1. Kiribati Tabonibara kids

    Some kids from Tabonibara on North Tarawa

  2. Kiribati Nei Emma

    One of the little girls on North Tarawa in the village of Tabonibara that would hang out with me during training :)

  3. Kiribati South Tarawa Lagoon

    high tide

  4. Nepal Her American Sister

    I remember her smiling up at me one evening.  The light was fading in the sky, and the Dhorpatan hills out beyond the village were turning blue in the gathering dark.  The stars would be out soon, and maybe a moon.  She laughed as she swatted the ox with a short stick, urging him into the barn.  “He is my husband,” she joked, slapping the black haunches again, “Isn’t he handsome?” She was seventeen, a high-caste girl, from a good family.  I was barely twenty-two and fresh from a liberal ...

  5. Burkina Faso Of Drumming and Lightning in the Faso

    It wasn’t the drumming that woke me.  This was, after all, “funeral season” in Burkina Faso.  A period well after the harvest that this west African country of mostly subsistence farmers has the time and money to mourn the death – and celebrate the life – of those who passed away in the last year with all night drumming and dancing sessions.  Having lived in this village in southeast Burkina as a Peace Corps volunteer for the past 20 months, I was used to going to bed to the rhythm of the dru...

  6. Nepal Baglung Pani Miss

    A word of advice: avoid moving to a village where a volunteer preceded you. When I moved to Baglung Pani, Andy Walker was my own personal Freddy Krueger, popping into every conversation, and shredding my every deed. At each “good morning,” people would point to the hostel next to the school and tell me, “Andy Walker built that. What are you going to build?” At noon, the woman who gave me tea would drill me with questions in rapid Nepalese and then announce, “You don’t speak as wel...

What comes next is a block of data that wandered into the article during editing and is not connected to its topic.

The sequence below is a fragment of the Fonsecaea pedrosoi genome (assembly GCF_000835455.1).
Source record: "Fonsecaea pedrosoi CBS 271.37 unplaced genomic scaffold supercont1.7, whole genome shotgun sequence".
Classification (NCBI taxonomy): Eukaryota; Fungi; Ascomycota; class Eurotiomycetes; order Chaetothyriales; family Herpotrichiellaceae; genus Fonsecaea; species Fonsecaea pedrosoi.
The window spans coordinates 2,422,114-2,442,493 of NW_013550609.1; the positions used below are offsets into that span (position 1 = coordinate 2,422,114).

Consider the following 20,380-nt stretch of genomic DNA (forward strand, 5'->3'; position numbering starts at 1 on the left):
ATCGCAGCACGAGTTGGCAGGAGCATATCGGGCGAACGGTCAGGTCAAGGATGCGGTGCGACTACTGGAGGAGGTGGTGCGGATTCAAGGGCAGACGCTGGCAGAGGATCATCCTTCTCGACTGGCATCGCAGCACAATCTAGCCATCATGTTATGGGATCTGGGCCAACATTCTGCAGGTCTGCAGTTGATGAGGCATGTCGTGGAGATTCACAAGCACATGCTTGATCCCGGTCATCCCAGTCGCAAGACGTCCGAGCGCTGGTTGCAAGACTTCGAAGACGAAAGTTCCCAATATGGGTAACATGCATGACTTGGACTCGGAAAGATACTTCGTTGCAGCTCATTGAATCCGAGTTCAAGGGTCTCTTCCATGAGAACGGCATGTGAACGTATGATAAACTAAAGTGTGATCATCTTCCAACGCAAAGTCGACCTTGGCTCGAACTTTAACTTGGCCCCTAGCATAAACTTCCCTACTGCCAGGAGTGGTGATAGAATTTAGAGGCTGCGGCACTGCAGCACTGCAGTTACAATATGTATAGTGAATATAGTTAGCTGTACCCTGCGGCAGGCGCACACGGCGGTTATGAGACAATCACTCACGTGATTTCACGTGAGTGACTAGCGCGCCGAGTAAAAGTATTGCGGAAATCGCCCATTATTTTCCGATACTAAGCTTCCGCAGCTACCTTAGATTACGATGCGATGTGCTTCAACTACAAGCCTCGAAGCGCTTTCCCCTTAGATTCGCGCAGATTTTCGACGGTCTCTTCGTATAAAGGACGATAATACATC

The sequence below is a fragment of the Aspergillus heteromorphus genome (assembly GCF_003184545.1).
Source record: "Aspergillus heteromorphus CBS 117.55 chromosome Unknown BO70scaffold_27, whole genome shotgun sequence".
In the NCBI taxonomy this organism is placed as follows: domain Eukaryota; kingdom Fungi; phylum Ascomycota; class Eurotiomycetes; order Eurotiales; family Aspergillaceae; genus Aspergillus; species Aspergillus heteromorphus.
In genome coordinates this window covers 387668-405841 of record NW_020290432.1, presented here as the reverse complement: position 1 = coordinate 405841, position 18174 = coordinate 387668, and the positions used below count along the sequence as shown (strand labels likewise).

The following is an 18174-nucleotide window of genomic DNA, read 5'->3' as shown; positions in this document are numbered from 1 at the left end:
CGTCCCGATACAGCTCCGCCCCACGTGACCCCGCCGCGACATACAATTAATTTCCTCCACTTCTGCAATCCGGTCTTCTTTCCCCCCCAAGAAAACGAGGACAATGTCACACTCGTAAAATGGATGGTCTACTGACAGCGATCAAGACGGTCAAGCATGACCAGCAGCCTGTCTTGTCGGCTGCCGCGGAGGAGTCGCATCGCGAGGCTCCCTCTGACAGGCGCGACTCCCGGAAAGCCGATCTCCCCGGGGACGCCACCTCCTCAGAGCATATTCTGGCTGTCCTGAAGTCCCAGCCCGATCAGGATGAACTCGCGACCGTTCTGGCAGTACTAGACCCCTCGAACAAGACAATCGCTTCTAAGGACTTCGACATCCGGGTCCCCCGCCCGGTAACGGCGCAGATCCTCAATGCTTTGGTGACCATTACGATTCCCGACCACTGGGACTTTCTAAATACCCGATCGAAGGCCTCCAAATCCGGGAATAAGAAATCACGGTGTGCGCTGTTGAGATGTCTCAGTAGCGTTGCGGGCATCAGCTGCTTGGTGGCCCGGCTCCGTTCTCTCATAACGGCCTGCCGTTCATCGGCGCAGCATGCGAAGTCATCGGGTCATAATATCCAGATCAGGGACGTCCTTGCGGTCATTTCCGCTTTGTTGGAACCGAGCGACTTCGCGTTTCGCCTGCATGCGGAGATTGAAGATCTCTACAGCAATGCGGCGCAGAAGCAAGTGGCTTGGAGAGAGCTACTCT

7. Guinea Insects in Africa

    I was a Peace Corps Volunteer in Guinea, West Africa.  In my current role as stay-at-home mom/housewife (I like to refer to myself as "domestic goddess"), when I tell people I was a PCV in West Africa, they immediately imagine me in some ideal role of service in the middle of the bush and start to ask questions.  And although my stories about my daily life are entertaining and completely fascinating to anyone who has never left the continental United States, this one instance is by ...

  8. Tanzania Machine Chickens

    I remember the incubator miracle like it was yesterday.  I was an upper primary school teacher in Monduli, Tanzania in 1966.  Among the projects that I was involved in was the development of a flock of chickens both for eggs and for meat.  The project started with 100 eggs from the area agricultural college and a kerosene incubator provided by Peace Corps. A small room was found for the incubator and the project got underway. As the project progressed, I became aware of not only interest...

  9. Philippines Close of Service

    Close of service in Baguo, Philippines for group 250.

  10. Philippines Teacher Training

    I conducted a workshop in Agusan del Norte, Philippines for all teachers in teaching methods. 

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“Sunset at the Railroad” by PCV Nicholas Baylor Hall. Namibia, 2011.